Minister backs full-fee plans

August 8, 1997

THE introduction of full fees for some Australian students next year will strengthen the nation's universities, according to federal education minister AmandaVanstone.

The minister told a conference in Melbourne that experience in the United States showed thatsignificant sources of private funding were not inimical to a strong and vibrant higher educationsystem. High levels of private and non-government public backing of universities in the US had resulted in a dynamic university sector.

The former Labor government refused to allow universities to charge Australian students full fees, although it did introduce the Higher Education Contribution Scheme, which required them to pay about one-quarter of the average cost of a course. But students could defer the charge until after they graduated and repay what they owed through higher taxes.

In one of its most controversial moves, the new conservative government scrapped the prohibition on full fees this year. Now six universities have decided to offer full-fee places in 1998. Several others are considering doing the same.

How many students will take up that opportunity - at a time when demand for places is falling sharply and many universities are having difficulty filling their course quotas - is not yet clear. The question is whether anyone will want to pay up to Aus$100,000 (Pounds 45,450) for a degree from one university when the same course is available elsewhere for less than one-fifth of that sum.

The prestigious institutions are counting on their "brand name", as Melbourne University vice chancellor Alan Gilbert calls it, to attract full-fee customers.

Students enrolling at Melbourne next year will face a range of fees, although charges will depend on the capacity of faculties to attract some level of scholarship funding.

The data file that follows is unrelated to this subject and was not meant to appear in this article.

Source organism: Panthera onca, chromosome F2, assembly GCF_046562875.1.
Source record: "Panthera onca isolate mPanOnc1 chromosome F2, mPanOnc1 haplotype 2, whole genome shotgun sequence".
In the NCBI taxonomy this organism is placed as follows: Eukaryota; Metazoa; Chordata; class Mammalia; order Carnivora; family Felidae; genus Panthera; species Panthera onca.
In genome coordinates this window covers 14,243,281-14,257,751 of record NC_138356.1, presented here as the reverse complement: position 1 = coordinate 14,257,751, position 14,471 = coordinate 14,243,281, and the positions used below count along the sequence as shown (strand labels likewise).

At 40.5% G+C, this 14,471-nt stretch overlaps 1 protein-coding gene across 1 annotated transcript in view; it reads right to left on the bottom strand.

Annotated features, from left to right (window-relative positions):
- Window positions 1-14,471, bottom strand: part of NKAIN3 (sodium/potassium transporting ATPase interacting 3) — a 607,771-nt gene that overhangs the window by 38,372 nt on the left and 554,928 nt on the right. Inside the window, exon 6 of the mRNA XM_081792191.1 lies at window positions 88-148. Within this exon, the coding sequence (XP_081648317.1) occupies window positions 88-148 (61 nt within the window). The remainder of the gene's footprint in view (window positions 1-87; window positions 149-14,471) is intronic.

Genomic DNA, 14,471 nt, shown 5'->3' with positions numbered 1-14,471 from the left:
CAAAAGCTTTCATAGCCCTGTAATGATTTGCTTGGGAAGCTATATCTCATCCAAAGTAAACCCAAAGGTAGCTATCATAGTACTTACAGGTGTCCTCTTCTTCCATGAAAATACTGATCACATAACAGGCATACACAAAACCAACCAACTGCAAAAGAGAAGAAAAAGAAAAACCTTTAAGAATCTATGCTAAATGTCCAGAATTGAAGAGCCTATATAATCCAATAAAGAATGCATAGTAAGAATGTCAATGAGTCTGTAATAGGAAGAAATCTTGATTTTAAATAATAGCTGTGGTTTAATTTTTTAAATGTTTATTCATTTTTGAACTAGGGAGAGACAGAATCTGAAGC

The university is also considering a system where currently enrolled Hecs-liable students could undertake voluntary accelerated or catch-up programmes on a fee-paying basis through thesummer term.

Where fees exceed the Hecs charge, only students who have missed out on a Hecs-liable place for their preferred choice are likely to apply. But Professor Gilbert also hopes to have a wide range ofprivately-funded scholarships available to attract top students.

To add to its drawing power, Melbourne will also offer full fee places to students who have part-completed a degree at anotheruniversity.

They could therefore complete two or three years of a course at the cost of the Hecs charge and then transfer to Melbourne for their final year, pay the full fee and be awarded a Melbourne degree.

However, Melbourne has faced bitter condemnation from other vice chancellors over this.

In a public denunciation, La Trobe University vice chancellor Michael Osborne described the move as "reprehensible poaching" and said it would make a mockery of degree programmes which were carefully structured in mostuniversities.

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